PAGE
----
But the Dodgers' defense was shaky, and the offense was sluggish until Wilson Betemit's one-out homer in the eighth inning. For the entire night, third-base coach Rich Donnelly had only two runners visit him. The night before, they were coming at him two at a time, but that didn't turn out too well, either.
"We messed up the last two nights against a good team, and they took advantage of it," said manager Grady Little. "We're in a tight spot."
It doesn't promise to get much easier when the series shifts to Los Angeles for Game 3 Saturday. The Dodgers will have their own former Braves Cy Young winner, Greg Maddux, on the mound, but they might not have Nomar Garciaparra in the lineup.
It was just a matter of time before the battered first baseman aggravated one of his many injuries, and the time was the fourth inning, when he felt his strained left quad muscle go while legging out an infield single off the glove of third baseman David Wright. Garciaparra was removed from the game after grounding out in the sixth.
"Once it hit off his glove and I saw it go toward the shortstop, I pushed it a little more there," said Garciaparra. "I was feeling pretty good until then. I felt it about halfway down the line."
Little said he would probably start rookie James Loney at first base Saturday if Garciaparra can't play. Loney filled in for Garciaparra in Colorado and drove in nine runs in one game.
"That will be a must-win game, and we'll see how good we are," said Jeff Kent, who had two of the Dodgers' five hits after having two hits in Game 1. "One thing we have been this year is resilient. We've had losing streaks and we've put together winning streaks, and we've got to have a winning streak to pull this one out."
Glavine scattered four hits and two walks over six innings, but the Dodgers never had a leadoff hitter on base. Rafael Furcal went 0-for-3 with a walk, and Kenny Lofton had his second 0-for-4 of the series, no surprise considering his 0-for-11 lifetime numbers against Glavine coming into the game. Furcal and Lofton are a combined 1-for-15 in the series. J.D. Drew, Russell Martin and Marlon Anderson went a combined 0-for-11 Thursday.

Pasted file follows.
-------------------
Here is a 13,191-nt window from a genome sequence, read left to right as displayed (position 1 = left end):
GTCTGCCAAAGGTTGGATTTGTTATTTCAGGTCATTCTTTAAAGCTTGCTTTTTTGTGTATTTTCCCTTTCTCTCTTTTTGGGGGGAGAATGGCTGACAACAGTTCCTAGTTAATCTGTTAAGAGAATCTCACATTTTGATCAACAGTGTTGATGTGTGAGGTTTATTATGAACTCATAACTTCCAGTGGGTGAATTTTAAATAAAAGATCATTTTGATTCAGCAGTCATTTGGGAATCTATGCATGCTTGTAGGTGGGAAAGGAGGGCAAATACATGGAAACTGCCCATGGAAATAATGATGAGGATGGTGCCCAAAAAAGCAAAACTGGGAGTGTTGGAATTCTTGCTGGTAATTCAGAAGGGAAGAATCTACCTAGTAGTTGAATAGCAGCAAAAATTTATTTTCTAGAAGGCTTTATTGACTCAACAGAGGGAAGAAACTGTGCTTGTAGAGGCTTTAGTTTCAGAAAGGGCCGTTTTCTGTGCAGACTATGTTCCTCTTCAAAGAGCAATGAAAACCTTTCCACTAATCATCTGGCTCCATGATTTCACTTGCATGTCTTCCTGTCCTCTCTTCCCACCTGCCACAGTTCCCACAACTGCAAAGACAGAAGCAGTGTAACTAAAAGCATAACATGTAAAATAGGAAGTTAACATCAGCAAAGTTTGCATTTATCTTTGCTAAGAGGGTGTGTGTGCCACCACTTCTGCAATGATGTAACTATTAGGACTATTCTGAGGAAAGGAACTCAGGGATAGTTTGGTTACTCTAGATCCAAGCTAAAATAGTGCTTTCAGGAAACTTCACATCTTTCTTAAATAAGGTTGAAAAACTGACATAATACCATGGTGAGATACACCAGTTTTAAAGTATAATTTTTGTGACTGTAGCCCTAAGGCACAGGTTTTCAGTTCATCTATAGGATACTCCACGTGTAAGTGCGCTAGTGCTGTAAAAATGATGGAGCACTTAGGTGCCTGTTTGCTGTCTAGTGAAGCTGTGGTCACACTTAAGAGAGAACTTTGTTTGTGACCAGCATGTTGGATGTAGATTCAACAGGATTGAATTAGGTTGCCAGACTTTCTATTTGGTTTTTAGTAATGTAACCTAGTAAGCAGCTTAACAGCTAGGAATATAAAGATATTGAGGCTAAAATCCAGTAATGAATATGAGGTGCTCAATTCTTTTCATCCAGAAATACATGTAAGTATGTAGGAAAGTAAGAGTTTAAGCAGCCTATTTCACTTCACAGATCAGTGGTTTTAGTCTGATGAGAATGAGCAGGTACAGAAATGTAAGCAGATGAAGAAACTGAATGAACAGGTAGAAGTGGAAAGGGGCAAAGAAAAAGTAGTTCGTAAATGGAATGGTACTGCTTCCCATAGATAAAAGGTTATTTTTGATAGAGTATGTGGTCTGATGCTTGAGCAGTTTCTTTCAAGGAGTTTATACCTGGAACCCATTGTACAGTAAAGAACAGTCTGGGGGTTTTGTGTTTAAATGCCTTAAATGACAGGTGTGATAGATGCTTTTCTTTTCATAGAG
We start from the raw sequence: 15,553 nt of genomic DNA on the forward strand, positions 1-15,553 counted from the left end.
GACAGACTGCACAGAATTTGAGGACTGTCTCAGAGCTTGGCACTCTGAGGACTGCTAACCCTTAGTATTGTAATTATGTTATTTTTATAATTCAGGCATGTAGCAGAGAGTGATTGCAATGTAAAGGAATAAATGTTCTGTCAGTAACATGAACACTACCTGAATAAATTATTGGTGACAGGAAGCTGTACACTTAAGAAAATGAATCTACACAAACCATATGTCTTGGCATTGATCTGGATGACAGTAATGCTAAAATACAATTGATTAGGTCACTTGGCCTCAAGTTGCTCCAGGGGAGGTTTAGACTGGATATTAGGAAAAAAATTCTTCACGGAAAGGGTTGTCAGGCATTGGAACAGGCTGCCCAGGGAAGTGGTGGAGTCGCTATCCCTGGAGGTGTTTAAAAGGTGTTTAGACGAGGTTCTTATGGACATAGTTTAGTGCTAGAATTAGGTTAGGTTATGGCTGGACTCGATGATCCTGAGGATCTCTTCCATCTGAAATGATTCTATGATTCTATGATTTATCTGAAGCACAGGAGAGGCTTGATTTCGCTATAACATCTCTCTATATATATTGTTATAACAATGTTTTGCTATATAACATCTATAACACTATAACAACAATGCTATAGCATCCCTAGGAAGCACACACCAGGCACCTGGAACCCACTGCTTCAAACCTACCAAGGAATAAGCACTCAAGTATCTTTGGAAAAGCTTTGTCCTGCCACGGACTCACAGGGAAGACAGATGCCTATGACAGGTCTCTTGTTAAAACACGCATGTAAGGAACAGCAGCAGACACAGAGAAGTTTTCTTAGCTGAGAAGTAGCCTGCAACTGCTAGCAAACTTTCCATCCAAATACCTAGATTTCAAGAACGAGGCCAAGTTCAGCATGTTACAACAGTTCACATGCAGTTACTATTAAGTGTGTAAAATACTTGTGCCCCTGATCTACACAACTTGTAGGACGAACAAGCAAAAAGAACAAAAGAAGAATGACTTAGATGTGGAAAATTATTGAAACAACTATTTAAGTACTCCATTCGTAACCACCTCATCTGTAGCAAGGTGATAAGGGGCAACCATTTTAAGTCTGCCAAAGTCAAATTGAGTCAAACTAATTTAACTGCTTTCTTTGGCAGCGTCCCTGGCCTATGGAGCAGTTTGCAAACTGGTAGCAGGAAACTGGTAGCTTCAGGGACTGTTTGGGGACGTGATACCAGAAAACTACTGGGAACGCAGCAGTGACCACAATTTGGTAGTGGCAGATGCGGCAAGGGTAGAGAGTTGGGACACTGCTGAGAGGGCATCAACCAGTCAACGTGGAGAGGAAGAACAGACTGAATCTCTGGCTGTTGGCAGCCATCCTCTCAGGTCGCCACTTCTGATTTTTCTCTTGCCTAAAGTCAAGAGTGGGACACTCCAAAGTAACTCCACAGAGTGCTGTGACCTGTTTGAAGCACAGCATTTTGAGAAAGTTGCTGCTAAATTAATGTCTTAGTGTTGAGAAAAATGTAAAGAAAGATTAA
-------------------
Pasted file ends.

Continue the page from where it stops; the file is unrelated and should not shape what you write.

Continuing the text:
"Glavine's a tough pitcher to face when you have to force your game a little bit," said Kent. "We wanted to win a game here in New York. It wasn't going to break us if we didn't, but there was some frustration on our side, and he's the wrong guy for us to face in that situation. He throws a lot of changeups, and was keeping his fastball on the outside part of the plate just off the corners, where we forced ourselves a little bit. He did his job today, and we're pulling our hair out. We just have to go home and get back into this."
Now the Dodgers' job is to just win. Of 22 previous teams to lose the first two games of the Division Series in its current format, only four have rallied to win. Brett Tomko said the Dodgers came into this series with a seven-game win streak, so a three-game streak is well within their capabilities.
Perhaps so, but in this game, the Dodgers had trouble with the fundamentals, like the bunt defense. After hitting two home runs in Game 1, the Mets out-littled the Little-ball team. They scored in three innings, each with the assist of a bunt that the Dodgers didn't seem to know what to do with.